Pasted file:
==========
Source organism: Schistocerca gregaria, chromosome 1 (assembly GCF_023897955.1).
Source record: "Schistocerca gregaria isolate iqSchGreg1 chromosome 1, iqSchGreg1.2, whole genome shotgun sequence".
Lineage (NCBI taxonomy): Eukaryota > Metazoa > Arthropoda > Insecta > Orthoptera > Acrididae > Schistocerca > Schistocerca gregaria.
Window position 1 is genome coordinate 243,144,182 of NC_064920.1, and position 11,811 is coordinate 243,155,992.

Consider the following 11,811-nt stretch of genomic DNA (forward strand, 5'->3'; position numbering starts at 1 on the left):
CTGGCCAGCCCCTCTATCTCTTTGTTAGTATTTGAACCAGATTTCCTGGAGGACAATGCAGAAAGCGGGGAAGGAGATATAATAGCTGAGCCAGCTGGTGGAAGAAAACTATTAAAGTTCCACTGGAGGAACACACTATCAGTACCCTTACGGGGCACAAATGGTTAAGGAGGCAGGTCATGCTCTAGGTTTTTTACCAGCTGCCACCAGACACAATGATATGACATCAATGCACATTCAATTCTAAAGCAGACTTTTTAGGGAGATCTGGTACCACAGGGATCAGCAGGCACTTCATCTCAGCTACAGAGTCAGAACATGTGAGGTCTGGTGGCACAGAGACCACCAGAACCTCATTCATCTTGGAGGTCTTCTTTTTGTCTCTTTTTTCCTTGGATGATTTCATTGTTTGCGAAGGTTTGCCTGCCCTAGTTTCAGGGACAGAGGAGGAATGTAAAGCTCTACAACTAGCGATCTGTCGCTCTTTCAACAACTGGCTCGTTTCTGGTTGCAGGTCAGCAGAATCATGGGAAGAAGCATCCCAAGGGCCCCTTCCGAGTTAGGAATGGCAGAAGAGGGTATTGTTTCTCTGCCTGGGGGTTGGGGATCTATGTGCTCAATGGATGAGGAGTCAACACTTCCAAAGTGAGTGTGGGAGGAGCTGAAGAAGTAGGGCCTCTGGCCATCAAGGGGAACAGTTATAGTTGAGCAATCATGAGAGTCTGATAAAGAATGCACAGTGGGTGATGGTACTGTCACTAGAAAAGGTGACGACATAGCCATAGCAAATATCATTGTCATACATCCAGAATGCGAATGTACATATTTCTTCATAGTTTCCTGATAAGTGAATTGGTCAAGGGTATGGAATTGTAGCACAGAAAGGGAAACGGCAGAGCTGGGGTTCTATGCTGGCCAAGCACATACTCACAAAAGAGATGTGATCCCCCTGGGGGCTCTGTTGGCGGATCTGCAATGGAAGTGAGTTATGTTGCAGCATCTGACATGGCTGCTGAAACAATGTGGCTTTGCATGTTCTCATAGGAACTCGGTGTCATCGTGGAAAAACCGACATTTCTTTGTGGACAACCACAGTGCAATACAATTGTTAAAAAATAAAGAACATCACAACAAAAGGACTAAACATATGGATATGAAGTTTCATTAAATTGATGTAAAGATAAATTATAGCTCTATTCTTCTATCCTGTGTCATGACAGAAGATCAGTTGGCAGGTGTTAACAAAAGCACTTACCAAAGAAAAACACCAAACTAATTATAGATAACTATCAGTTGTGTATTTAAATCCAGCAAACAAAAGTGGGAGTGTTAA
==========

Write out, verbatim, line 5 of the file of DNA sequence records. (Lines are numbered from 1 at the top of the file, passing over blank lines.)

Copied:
Consider the following 11,811-nt stretch of genomic DNA (forward strand, 5'->3'; position numbering starts at 1 on the left):